The Greatest Joker Story Ever Told... Badly
Alan Moore’s 28 year old one-shot, The Killing Joke, is arguably the best Joker-centric graphic novel ever published, but it was never long enough to be adapted into a feature film.The Killing Joke’s backstory to the Joker fuelled the same in Tim Burton’s original Batman film and inspired Heath Ledger’s defining depiction in The Dark Knight, but as a tale in its own right, the 48 page one-shot was simply not long enough to make for an entire story; not without padding. Telling the story chronologically might have worked, but the trouble was that the flashback element involving The Joker’s ill-fated tour under the Red Hood would have likely trodden too closely to that seen in the aforementioned first Burton Batman outing.It would have undoubtedly been preferable to the approach that they did take, which was to spend almost half of the runtime telling a disjointed and poorly conceived tale of Batman’s interaction with his latest partner, Batgirl (here depicted in a post-Jason Todd universe, where The Joker has already dispatched Batman's last partner); the burgeoning chemistry between the two spilling over into an unnecessarily realised romantic interaction which changes the dynamic not only to their relationship but to the entire story itself.
Many have suggested that the best approach to take is to skip right to the Killing Joke adaptation proper, over 35 minutes into the runtime. It’s a faithful, often frame-for-frame, retelling of the source material, charting The Joker’s quest to show that all it takes is one bad day to turn even the sanest individual into a raving madman, and deciding that the person he wants to drive insane is none other than Commissioner Gordon.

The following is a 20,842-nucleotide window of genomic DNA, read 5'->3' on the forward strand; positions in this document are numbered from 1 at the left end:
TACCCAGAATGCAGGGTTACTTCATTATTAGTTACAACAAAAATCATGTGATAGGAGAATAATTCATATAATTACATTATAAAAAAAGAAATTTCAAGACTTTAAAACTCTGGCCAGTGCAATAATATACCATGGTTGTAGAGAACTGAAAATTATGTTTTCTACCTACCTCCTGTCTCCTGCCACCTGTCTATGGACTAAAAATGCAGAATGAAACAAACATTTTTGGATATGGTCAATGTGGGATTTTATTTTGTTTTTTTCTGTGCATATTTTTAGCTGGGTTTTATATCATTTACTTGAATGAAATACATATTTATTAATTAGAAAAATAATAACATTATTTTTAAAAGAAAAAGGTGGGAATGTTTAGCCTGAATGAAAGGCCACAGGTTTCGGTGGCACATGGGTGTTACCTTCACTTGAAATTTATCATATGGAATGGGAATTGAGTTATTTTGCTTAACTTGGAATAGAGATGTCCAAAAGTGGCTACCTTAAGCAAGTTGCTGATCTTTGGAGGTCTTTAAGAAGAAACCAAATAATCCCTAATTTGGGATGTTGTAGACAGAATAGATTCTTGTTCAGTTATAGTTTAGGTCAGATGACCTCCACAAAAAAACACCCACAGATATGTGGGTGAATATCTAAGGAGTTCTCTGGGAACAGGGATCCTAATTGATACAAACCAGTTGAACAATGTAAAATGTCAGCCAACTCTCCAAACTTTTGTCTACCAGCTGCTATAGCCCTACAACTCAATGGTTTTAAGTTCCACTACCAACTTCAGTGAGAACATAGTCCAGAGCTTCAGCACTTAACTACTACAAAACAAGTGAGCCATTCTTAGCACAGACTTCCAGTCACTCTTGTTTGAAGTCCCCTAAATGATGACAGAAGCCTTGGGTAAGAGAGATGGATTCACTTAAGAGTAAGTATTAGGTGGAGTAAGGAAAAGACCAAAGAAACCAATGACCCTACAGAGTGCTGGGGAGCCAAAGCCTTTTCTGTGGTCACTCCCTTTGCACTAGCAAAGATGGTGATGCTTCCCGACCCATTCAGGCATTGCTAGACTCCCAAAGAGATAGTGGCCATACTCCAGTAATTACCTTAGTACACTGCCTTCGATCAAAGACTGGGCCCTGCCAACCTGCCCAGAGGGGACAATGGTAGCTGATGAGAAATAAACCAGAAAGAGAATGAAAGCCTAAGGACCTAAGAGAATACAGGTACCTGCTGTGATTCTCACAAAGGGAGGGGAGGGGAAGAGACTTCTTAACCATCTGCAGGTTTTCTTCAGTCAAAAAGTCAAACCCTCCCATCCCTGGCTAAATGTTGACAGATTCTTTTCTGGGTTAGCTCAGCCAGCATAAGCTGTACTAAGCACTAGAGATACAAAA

After the fantastic job they did with Frank Miller's The Dark Knight Returns, it's a shame this went so awry
It’s a legendary story, bringing back together the definitive Batman and Joker voice actors Kevin Conroy and Mark Hamill, and they do their best with the material but it’s so tainted by the new prelude that the end result seems abortive and anticlimactic, and is certainly not assisted by the somewhat lazy animation style (or lack thereof) which appears to be a quick-and-dirty way to visually realise the comic book panels with little thought towards giving the feature a more atmospheric look, as opposed to the excellent adaptation of Frank Miller’s The Dark Knight Returns. The Killing Joke is still a great Joker tale – and a great Batman one too – but it deserved better than this.
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